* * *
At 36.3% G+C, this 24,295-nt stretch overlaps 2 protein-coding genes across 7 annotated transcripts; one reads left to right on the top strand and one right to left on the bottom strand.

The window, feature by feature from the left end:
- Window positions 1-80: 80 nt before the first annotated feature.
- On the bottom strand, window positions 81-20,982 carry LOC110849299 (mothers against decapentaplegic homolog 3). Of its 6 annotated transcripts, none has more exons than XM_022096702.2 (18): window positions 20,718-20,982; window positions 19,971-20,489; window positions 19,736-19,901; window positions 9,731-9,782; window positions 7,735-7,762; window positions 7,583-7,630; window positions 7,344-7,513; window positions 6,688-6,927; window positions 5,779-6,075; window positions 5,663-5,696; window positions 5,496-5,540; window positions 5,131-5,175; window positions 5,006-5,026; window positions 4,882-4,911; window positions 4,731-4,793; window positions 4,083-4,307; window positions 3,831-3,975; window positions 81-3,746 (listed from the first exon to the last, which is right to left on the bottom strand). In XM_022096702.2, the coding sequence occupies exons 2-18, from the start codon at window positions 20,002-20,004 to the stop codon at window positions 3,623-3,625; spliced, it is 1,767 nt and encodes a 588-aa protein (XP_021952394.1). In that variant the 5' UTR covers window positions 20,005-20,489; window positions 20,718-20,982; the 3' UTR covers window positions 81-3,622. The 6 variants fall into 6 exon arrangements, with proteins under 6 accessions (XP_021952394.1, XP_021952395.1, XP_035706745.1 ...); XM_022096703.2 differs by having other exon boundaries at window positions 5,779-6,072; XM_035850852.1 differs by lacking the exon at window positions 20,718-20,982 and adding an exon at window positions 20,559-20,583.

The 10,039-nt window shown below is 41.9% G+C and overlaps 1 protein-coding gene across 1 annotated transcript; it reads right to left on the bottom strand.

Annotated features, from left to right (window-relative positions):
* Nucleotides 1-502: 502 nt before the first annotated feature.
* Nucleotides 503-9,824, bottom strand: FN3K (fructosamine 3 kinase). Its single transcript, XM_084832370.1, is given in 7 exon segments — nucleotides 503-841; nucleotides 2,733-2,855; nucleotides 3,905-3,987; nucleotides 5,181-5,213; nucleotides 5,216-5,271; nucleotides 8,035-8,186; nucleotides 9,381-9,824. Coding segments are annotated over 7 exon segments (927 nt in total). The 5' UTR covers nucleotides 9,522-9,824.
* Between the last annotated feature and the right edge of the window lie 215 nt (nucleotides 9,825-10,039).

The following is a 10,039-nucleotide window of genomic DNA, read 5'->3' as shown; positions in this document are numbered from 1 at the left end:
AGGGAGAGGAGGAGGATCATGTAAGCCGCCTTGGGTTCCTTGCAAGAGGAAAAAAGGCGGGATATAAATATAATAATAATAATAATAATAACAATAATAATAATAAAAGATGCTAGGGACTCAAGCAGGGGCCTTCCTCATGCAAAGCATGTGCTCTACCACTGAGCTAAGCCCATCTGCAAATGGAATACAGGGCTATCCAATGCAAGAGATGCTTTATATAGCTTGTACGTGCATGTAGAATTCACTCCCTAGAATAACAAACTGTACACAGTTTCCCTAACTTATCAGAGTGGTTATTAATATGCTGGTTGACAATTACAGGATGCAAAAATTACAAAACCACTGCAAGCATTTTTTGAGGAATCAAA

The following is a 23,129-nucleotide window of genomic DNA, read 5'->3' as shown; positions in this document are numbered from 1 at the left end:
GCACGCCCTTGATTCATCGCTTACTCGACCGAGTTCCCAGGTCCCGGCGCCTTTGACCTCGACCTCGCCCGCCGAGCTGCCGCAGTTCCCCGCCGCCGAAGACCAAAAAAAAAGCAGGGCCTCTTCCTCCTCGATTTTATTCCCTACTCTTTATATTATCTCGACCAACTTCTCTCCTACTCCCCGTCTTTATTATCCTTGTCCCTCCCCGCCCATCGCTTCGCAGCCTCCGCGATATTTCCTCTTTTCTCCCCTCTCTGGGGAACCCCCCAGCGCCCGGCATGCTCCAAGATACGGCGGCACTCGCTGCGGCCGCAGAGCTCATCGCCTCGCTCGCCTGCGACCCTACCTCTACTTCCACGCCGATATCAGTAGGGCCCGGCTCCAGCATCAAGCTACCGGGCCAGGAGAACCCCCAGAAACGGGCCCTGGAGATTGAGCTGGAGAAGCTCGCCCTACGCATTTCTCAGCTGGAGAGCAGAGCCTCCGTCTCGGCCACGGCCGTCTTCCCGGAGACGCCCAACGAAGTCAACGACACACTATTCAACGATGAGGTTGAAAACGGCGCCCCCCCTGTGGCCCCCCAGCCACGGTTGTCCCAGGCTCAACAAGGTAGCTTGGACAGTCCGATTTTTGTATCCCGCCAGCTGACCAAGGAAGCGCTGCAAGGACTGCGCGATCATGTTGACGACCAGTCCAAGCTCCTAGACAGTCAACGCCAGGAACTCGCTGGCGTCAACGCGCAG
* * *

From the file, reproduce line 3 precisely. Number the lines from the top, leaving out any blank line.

- Window positions 1-80: 80 nt before the first annotated feature.